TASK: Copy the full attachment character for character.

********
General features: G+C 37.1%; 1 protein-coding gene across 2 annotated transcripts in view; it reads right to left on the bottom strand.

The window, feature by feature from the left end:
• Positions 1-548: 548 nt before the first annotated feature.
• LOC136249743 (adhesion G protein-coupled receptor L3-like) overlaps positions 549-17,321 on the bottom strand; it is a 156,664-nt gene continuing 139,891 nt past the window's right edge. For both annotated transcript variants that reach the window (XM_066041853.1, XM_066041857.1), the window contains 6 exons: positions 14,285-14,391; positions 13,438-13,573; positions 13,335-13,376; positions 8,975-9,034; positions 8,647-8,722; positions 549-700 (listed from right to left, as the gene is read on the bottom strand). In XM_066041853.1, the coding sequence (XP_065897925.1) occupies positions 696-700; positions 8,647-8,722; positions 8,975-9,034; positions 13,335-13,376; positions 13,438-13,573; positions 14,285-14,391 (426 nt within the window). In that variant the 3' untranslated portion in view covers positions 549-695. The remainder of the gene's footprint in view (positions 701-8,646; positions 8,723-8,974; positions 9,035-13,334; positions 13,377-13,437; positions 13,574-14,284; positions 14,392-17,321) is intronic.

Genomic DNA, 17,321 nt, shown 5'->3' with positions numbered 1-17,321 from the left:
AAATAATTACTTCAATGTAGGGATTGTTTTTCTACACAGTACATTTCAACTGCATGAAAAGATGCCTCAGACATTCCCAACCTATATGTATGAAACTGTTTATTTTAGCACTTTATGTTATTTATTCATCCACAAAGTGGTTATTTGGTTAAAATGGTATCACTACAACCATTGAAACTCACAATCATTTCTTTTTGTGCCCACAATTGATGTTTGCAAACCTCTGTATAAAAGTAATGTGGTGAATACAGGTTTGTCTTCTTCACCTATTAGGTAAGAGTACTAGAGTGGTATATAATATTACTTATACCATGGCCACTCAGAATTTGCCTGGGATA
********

General features: G+C 37.1%; 1 protein-coding gene across 2 annotated transcripts in view; it reads right to left on the bottom strand.

The window, feature by feature from the left end:
• Positions 1-548: 548 nt before the first annotated feature.
• LOC136249743 (adhesion G protein-coupled receptor L3-like) overlaps positions 549-17,321 on the bottom strand; it is a 156,664-nt gene continuing 139,891 nt past the window's right edge. For both annotated transcript variants that reach the window (XM_066041853.1, XM_066041857.1), the window contains 6 exons: positions 14,285-14,391; positions 13,438-13,573; positions 13,335-13,376; positions 8,975-9,034; positions 8,647-8,722; positions 549-700 (listed from right to left, as the gene is read on the bottom strand). In XM_066041853.1, the coding sequence (XP_065897925.1) occupies positions 696-700; positions 8,647-8,722; positions 8,975-9,034; positions 13,335-13,376; positions 13,438-13,573; positions 14,285-14,391 (426 nt within the window). In that variant the 3' untranslated portion in view covers positions 549-695. The remainder of the gene's footprint in view (positions 701-8,646; positions 8,723-8,974; positions 9,035-13,334; positions 13,377-13,437; positions 13,574-14,284; positions 14,392-17,321) is intronic.

Genomic DNA, 17,321 nt, shown 5'->3' with positions numbered 1-17,321 from the left:
AAATAATTACTTCAATGTAGGGATTGTTTTTCTACACAGTACATTTCAACTGCATGAAAAGATGCCTCAGACATTCCCAACCTATATGTATGAAACTGTTTATTTTAGCACTTTATGTTATTTATTCATCCACAAAGTGGTTATTTGGTTAAAATGGTATCACTACAACCATTGAAACTCACAATCATTTCTTTTTGTGCCCACAATTGATGTTTGCAAACCTCTGTATAAAAGTAATGTGGTGAATACAGGTTTGTCTTCTTCACCTATTAGGTAAGAGTACTAGAGTGGTATATAATATTACTTATACCATGGCCACTCAGAATTTGCCTGGGATA